Lehner: Yes. I would say overall from a societal perspective, or an economic perspective, there’s no silver lining. At the individual level, that’s right. If you’re looking for a job today and suddenly there’s fewer people, fewer neighbors competing for that job, you probably have a better chance of landing it because there’s fewer candidates in the pool. Same thing with an apartment, right? We have very, very low vacancy rates. It’s hard to find housing. Even if you can pay high prices, it’s hard to find housing in this state. There’s a little less competition for that, potentially, so there’s a little bit at the micro level in the short term. But if we have an overall slower growing economy than anticipated in the years ahead, that’s gonna come back and feed through into wages and income and stuff like that.

Miller: In that tweet that I mentioned earlier, where you said this is a ‘two or three alarm fire.’ You also wrote something else. You said that ‘if the decline continues next year, then it’s a five alarm fire.’ What exactly do you mean?

Lehner: Specifically, I said five alarm fire for the outlook, because built into our forecast for the next five to ten years, and even if we did a longer one, would be a positive migration, a positive growth in Oregon’s population. That increases demand for pizza and breweries and housing in the state. That also provides an ample supply of labor force from workers for businesses to hire and expand. That’s probably the number one reason Oregon grows faster than the typical state in recent decades is because our local businesses can hire and expand at a faster rate because there’s a lot of people that want to live here and they’re coming for a job or in search of a job. If we’re not seeing that, if the population growth is relatively stagnant or even if it’s just slower than we anticipate, that means overall economic activity will be slower than anticipated.

Miller: Finally, I’m just curious about the larger population trends if some of the really big economic conditions continue. In particular, I’m thinking about cost of living and housing costs. If those stay really high, then who’s going to be coming to Oregon and who is not going to be coming?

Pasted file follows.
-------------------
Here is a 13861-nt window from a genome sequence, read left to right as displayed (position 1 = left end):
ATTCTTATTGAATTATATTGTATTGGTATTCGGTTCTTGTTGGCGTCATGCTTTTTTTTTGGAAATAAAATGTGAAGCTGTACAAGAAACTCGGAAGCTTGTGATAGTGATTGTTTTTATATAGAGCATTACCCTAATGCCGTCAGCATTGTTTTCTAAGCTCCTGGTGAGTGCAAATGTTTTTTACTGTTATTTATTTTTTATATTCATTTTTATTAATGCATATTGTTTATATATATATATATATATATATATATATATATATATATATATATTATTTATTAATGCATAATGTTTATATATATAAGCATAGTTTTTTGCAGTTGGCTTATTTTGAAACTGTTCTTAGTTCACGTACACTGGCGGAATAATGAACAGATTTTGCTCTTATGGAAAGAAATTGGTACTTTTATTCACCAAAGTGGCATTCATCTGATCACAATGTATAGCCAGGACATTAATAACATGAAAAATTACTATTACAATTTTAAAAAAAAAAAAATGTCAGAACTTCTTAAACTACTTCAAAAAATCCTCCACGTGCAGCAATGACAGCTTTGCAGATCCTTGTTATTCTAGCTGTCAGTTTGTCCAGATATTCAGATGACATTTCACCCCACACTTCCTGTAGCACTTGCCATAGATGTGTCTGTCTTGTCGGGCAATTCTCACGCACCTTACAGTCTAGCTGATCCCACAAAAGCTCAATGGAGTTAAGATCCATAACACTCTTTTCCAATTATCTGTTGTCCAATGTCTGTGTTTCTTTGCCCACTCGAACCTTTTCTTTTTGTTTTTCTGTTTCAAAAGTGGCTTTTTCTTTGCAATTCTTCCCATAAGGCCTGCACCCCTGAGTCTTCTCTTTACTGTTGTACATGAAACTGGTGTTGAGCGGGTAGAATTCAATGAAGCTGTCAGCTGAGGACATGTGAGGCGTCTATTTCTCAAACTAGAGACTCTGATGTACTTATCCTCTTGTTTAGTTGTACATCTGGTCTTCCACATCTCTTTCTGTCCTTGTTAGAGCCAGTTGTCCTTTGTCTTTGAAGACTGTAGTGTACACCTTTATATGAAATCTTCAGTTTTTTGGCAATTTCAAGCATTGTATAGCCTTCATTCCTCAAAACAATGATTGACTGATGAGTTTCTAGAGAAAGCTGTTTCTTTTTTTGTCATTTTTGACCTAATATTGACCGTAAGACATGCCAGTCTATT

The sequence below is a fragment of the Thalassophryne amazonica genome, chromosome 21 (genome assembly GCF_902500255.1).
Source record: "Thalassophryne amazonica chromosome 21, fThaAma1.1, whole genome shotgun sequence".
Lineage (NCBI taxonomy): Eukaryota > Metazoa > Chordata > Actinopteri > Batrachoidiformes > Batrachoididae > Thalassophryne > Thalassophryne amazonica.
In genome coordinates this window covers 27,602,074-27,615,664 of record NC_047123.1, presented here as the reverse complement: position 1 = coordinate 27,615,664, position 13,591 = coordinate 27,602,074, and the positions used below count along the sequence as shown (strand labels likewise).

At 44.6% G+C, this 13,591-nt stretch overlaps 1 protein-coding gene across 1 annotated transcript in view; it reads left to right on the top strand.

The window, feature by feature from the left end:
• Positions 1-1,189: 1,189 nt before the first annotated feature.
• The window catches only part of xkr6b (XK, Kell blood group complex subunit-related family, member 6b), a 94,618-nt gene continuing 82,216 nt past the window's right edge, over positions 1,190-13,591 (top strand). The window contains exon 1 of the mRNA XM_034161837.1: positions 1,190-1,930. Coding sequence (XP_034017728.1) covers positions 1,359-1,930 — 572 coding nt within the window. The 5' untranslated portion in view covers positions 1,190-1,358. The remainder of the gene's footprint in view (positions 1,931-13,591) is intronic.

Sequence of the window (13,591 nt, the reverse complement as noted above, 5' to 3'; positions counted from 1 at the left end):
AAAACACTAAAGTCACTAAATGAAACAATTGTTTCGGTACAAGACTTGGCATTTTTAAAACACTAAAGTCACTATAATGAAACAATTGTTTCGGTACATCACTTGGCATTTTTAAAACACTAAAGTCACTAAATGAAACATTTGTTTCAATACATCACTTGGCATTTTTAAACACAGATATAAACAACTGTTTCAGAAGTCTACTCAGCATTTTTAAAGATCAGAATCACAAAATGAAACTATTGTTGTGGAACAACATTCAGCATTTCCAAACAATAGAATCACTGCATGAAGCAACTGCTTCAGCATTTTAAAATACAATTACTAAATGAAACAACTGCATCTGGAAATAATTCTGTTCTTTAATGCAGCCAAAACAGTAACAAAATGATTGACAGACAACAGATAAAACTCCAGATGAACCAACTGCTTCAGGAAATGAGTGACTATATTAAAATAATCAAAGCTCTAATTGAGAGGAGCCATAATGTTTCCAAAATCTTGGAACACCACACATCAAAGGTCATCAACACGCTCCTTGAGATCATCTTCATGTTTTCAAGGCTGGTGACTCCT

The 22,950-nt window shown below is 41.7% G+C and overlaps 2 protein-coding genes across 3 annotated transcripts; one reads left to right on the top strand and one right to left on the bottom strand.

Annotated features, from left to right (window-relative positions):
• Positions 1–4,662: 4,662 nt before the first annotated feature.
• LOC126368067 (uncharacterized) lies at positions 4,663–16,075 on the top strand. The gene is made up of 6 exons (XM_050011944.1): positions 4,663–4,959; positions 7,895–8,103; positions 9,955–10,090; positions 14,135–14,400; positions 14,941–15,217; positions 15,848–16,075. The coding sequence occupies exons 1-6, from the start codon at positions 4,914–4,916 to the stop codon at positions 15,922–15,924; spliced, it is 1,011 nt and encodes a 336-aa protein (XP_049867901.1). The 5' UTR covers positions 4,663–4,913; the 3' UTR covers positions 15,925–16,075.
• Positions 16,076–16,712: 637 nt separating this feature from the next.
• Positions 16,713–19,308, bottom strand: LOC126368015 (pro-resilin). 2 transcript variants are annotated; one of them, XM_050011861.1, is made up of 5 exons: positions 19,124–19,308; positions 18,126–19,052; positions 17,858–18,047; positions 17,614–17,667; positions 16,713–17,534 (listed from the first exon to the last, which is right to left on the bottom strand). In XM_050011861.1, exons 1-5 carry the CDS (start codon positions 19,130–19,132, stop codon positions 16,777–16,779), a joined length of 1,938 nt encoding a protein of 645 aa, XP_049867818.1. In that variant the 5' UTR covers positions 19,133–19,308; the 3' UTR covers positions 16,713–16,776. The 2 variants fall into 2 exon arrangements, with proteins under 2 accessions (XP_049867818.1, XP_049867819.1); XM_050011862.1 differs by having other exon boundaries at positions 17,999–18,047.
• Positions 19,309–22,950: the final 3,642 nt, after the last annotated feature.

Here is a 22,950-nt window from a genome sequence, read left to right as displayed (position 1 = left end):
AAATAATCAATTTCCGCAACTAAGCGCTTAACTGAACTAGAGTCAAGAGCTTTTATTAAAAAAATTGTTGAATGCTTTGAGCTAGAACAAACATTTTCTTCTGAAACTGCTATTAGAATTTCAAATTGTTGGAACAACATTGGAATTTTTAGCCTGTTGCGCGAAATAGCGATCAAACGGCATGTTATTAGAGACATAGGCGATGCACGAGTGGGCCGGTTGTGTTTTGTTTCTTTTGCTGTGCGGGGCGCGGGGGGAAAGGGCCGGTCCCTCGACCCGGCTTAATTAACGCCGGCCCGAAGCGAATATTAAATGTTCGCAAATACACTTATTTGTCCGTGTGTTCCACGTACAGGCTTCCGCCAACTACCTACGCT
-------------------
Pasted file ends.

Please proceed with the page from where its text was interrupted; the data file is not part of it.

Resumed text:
Lehner: I think it’d be an acceleration or an ongoing pattern of what we’ve kind of seen already, and certainly our neighbors to the south have experienced in California and even up in the Puget Sound area, the Seattle metro area. Pre-pandemic, what we saw was a combination of solid to very good economic growth. If you look at income, jobs and things like that, the growth was really good. But they were seeing net out-migration of lower income households, young families and retirees, the people that can’t afford the really high cost of living. As of pre-pandemic, we hadn’t seen that yet in the Oregon data. I don’t know to what extent we are now seeing that in the Oregon data.

Then layer on the fact that working from home is a larger share of the workforce than it used to be. Some folks, even if you could afford the high housing costs in Oregon, you could be more untethered now and live farther afield because the coming into the office is less of a deal. I don’t know to what extent that’s the case, but I do know relative patterns pre-pandemic to the north and the south of us certainly exhibited those patterns. What that means is the people moving in are those that can afford the cost of living and the high housing costs. What does that mean? That means some form of economic displacement. Whether that means they’re being displaced to the suburbs or the exurbs or something like that versus packing up and leaving the state entirely, that’s something again we hadn’t seen in the data before.

Miller: Josh, thanks very much.

Lehner: Thanks, Dave.

Miller: Josh Lehner is an economist with the state of Oregon. He joined us to talk about the latest data from the US Census Bureau showing a decline in Oregon’s population for the first time in 30 years.